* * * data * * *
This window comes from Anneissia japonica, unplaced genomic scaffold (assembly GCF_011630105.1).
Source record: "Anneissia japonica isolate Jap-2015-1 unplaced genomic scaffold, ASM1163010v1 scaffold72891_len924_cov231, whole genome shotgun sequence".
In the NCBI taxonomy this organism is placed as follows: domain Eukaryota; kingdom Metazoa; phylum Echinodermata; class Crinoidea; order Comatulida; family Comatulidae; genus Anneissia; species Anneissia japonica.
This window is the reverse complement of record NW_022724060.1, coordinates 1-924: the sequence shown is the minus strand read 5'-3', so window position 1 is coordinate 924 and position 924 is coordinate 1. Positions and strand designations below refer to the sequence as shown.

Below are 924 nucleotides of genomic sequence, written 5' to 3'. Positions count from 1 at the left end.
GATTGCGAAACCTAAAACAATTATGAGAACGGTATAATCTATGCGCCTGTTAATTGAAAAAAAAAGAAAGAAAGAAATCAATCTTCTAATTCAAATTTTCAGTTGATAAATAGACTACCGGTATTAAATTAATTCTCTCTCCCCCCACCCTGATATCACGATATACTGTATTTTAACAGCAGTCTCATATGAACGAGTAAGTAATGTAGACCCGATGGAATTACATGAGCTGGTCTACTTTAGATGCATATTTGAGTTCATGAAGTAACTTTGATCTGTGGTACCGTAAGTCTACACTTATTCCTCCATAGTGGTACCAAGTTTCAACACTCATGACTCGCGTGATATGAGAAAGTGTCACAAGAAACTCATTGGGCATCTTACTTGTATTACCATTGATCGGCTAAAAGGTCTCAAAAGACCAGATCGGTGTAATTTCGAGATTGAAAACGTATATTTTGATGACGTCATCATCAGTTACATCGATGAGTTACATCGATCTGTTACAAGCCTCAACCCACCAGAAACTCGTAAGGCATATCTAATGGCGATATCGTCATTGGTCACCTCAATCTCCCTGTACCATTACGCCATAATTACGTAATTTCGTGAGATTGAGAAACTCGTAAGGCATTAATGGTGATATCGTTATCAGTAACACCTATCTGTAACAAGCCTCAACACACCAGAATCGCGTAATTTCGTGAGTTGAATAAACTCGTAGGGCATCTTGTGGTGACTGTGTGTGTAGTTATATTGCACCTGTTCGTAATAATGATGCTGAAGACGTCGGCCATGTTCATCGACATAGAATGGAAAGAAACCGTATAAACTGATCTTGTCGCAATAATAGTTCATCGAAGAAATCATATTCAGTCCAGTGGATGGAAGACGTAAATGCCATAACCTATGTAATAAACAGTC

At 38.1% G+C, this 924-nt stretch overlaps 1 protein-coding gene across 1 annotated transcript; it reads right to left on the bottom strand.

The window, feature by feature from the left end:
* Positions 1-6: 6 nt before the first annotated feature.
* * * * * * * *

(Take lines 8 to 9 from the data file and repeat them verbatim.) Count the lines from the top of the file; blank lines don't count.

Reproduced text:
The window, feature by feature from the left end:
* Positions 1-6: 6 nt before the first annotated feature.